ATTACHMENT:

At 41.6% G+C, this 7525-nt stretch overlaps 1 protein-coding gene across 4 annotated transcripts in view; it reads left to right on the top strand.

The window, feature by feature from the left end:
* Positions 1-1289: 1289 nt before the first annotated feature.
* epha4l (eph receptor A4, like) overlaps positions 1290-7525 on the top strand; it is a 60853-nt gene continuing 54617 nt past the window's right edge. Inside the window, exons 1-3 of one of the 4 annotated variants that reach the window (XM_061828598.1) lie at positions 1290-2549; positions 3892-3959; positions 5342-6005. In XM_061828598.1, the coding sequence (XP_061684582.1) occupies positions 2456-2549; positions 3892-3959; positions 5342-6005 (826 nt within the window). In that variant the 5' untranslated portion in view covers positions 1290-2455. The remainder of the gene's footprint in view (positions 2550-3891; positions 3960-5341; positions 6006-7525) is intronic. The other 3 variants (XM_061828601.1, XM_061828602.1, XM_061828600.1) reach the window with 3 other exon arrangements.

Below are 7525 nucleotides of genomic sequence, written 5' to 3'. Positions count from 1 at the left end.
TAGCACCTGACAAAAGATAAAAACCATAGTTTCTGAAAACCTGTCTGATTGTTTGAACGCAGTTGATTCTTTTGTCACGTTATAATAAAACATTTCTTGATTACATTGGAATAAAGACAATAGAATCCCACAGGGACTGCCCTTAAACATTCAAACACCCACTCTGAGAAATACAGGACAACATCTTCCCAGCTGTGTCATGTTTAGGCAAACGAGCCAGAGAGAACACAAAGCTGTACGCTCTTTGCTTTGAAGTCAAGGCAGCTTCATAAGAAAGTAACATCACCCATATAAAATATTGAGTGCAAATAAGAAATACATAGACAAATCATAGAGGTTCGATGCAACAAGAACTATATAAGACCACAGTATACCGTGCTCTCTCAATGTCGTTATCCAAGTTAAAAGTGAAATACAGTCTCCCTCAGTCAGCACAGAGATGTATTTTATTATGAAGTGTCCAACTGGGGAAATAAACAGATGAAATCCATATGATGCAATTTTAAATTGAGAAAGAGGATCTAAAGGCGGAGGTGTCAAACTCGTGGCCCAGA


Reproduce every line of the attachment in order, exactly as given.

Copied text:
At 41.6% G+C, this 7525-nt stretch overlaps 1 protein-coding gene across 4 annotated transcripts in view; it reads left to right on the top strand.

The window, feature by feature from the left end:
* Positions 1-1289: 1289 nt before the first annotated feature.
* epha4l (eph receptor A4, like) overlaps positions 1290-7525 on the top strand; it is a 60853-nt gene continuing 54617 nt past the window's right edge. Inside the window, exons 1-3 of one of the 4 annotated variants that reach the window (XM_061828598.1) lie at positions 1290-2549; positions 3892-3959; positions 5342-6005. In XM_061828598.1, the coding sequence (XP_061684582.1) occupies positions 2456-2549; positions 3892-3959; positions 5342-6005 (826 nt within the window). In that variant the 5' untranslated portion in view covers positions 1290-2455. The remainder of the gene's footprint in view (positions 2550-3891; positions 3960-5341; positions 6006-7525) is intronic. The other 3 variants (XM_061828601.1, XM_061828602.1, XM_061828600.1) reach the window with 3 other exon arrangements.

Below are 7525 nucleotides of genomic sequence, written 5' to 3'. Positions count from 1 at the left end.
TAGCACCTGACAAAAGATAAAAACCATAGTTTCTGAAAACCTGTCTGATTGTTTGAACGCAGTTGATTCTTTTGTCACGTTATAATAAAACATTTCTTGATTACATTGGAATAAAGACAATAGAATCCCACAGGGACTGCCCTTAAACATTCAAACACCCACTCTGAGAAATACAGGACAACATCTTCCCAGCTGTGTCATGTTTAGGCAAACGAGCCAGAGAGAACACAAAGCTGTACGCTCTTTGCTTTGAAGTCAAGGCAGCTTCATAAGAAAGTAACATCACCCATATAAAATATTGAGTGCAAATAAGAAATACATAGACAAATCATAGAGGTTCGATGCAACAAGAACTATATAAGACCACAGTATACCGTGCTCTCTCAATGTCGTTATCCAAGTTAAAAGTGAAATACAGTCTCCCTCAGTCAGCACAGAGATGTATTTTATTATGAAGTGTCCAACTGGGGAAATAAACAGATGAAATCCATATGATGCAATTTTAAATTGAGAAAGAGGATCTAAAGGCGGAGGTGTCAAACTCGTGGCCCAGA